Sorry Mr Shatner, there’s no room for you

The Telegraph (not exactly the pop music-minded of the newspapers) have published a list of the best 50 covers of all time. While I’d probably agree with the winner (Jimi Hendrix’s All Along The Watchtower), and some of the other entries, I’m shocked at the omission of The Stranglers version of Walk On By. Shirley Bassey’s Light My Fire could do with going there too. And Johnny Cash’s Personal Jesus. And while we’re at it – The White Stripes’ Jolene and Nirvana’s unplugged version of The Man Who Sold The World. Maybe Radiohead doing Nobody Does It Better too.

The article loses severe credibility by including the vile Joss Stone cover, Fell In Love With a Boy [sic] though. Anyone got any more that should (or shouldn’t) have been in there?

Update: While I’m at it, I thought the Gary Jules cover of Mad World, which is also in the list, is quite dull and inferior to the original. But I believe this is a minority view.

10 thoughts on “Sorry Mr Shatner, there’s no room for you

  1. What about Sinead O’Connor’s cover of “Nothing Compares 2 you”? Or “All Apologies” for that matter. Cash’s version of “One” should’ve come first. Saw Bob Dylan play “All Along the Watchtower” as the encore at the Harvard gig this Sunday. It was like someone doing a bad Dylan impression.

  2. “The Tide Is High” by Atomic Kitten. Seminal.

    In addition to the dreadful Joss Stone, the inclusion of Roxy Music’s nadir, Ryan Adams limp-as-fuck Wonderwall, and a novelty single by the Scissor Sisters all seem odd…

    Good to see PSB at number 2, they always did a mean cover version. Although today, I think you could make a strong argument that their Where The Streets Have No Name was more important than Always On My Mind.

  3. Glad to see the magnificent Flying Lizards version of Money (Thats What I Want) in there.

    Disappointed to see The White Stripes rubbish version I Just Don’t Know What To Do With Myself. Its not good. Its not even funny. Yuck. (and yes, on a normal day I do like the White Stripes).

    Still, at least none of Marilyn Manson’s pointless versions of songs that already did the whole disturbingly pervy pop thing decades before (and to much greater effect) made the list.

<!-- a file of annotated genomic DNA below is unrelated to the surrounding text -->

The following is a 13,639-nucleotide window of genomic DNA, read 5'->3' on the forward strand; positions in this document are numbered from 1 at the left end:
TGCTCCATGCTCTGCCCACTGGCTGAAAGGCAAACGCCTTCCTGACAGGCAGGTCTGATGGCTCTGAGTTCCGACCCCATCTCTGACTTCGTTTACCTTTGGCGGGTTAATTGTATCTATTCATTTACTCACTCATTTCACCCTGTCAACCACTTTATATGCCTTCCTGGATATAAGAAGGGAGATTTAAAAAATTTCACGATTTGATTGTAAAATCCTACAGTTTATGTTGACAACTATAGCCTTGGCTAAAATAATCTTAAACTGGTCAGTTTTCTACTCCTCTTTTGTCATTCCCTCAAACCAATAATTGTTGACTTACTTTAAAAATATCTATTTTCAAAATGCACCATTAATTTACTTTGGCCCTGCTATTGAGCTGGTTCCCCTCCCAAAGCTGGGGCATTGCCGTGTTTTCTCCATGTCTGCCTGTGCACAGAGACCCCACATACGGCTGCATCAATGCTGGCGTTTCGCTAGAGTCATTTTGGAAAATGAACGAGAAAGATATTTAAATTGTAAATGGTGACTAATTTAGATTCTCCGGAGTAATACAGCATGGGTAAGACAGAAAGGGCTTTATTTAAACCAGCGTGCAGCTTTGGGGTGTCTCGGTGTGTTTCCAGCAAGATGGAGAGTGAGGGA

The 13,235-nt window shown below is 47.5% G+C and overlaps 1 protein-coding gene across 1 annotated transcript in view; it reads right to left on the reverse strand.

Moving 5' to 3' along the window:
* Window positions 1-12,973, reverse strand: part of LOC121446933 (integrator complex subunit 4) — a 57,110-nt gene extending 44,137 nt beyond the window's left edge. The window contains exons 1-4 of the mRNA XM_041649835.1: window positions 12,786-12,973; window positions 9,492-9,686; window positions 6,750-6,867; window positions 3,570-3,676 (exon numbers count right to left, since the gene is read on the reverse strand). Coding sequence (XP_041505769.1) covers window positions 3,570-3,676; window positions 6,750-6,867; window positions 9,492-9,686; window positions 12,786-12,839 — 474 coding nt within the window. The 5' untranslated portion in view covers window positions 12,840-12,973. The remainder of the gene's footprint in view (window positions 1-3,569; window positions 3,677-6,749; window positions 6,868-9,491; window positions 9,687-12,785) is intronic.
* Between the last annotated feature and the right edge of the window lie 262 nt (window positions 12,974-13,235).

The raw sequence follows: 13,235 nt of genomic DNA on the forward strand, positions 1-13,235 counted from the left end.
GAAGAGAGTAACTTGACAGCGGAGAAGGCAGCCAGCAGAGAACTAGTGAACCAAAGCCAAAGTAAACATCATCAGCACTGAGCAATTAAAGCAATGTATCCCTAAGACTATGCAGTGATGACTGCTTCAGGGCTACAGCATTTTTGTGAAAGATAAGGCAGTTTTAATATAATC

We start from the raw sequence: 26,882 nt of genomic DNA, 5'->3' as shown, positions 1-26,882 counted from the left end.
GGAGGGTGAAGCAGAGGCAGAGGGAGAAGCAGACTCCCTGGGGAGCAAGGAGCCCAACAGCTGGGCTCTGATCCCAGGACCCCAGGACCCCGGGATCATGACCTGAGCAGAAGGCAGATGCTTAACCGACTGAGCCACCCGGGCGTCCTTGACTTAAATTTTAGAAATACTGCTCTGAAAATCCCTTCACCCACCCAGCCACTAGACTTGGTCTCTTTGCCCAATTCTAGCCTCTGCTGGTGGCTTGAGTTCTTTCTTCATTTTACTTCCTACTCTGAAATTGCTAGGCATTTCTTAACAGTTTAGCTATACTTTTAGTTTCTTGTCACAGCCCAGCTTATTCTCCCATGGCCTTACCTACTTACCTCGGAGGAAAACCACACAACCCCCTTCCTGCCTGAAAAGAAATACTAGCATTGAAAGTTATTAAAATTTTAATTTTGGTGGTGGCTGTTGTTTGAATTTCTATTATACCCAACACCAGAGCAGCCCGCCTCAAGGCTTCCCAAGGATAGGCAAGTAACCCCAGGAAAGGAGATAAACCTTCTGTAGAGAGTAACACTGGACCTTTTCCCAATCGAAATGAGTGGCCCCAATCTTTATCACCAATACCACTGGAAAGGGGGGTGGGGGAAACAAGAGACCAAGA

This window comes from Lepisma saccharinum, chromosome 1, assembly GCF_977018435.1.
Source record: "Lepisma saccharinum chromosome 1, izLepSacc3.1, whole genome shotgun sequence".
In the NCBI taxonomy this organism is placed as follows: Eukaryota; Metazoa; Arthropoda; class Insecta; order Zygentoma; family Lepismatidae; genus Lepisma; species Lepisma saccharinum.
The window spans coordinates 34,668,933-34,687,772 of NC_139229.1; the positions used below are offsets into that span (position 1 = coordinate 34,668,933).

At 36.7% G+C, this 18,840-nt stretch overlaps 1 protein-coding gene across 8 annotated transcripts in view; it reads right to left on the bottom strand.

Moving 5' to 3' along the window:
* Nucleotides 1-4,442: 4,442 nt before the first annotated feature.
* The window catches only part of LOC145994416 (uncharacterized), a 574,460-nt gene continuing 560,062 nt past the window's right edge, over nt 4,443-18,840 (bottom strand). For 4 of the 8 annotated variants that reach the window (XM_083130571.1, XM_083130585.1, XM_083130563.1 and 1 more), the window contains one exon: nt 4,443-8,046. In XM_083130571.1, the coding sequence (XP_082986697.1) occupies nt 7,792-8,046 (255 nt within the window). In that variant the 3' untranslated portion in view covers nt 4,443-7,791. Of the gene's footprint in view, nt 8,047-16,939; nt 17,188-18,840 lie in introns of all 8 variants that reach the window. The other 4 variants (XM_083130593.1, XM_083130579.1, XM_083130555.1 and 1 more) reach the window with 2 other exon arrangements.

Finally, if we’re talking Johnny Cash-performed covers, my fave is his frankly terrifying version of Hurt. Actually achieves everything the NIN original was trying to.

  4. I thought Bob Dylan now plays (or attempts to play) All Along The Watchtower in the style of Hendrix, as it has become more or less the ‘definitive’ version? Which may lead to the question, should it be considered a cover at all (similarly for Nothing Compares 2 You)…?

  5. How can the Torygraph forget about Whitney Houston’s gloriously moving cover of Dolly’s “retirement fund”; namely “I Will Always Love You”. Only bettered by a brief Simpsons rendition…

  6. Not a bad list, but I agree that inclusion of Joss Stone is mystifying, unless the Telegraph simply wanted an excuse to include a picture of a fit young lady. Cornershop’s “Norwegian Wood” should surely be in there, though. And Talking Heads’ “Take me to the river”, oh and Suede’s “Shipbuilding”.

  7. “Shipbuilding” is indeed a wonderful cover. I’ve been listening to it fairly constantly for the past week now, as it happens. You’d never think that Brett’s voice would work for it, but it sends chills down your spine. In fact, by far the worst version of the song is by Costello himself; Robert Wyatt’s is incredible.

  8. Hmm… Interesting (probably accurate) list: not wrong – not right, good nor bad, but all over the place. I sort of agree with the ones I’ve heard.

    Stereophonics’ “Handbags & Gladrags” (especialy live versions), and Moby’s plethora of covers – have both really been missed out. I ARE SAAAAAAD :(


    “The Boys Are Back In Town” covered by Bon Jovi – I like. Yeehaw… ROXOR, dude, like ‘old skool progresive rock style’. Yeah! Erm… sorry (really).

    I’m also intruiged by “All The Young Dudes” by Travis – is it good, I wonder? Must… DOWNLOAD!

  9. It’s good enough – pitched about halfway in between Bowie’s and the Hoople’s versions. Not as amusing as their version of ‘Killer Queen’, though, which is sort of like Gus van Sant’s version of Psycho – it’s identical to the original, and wonderfully, staggeringly pointless for it.

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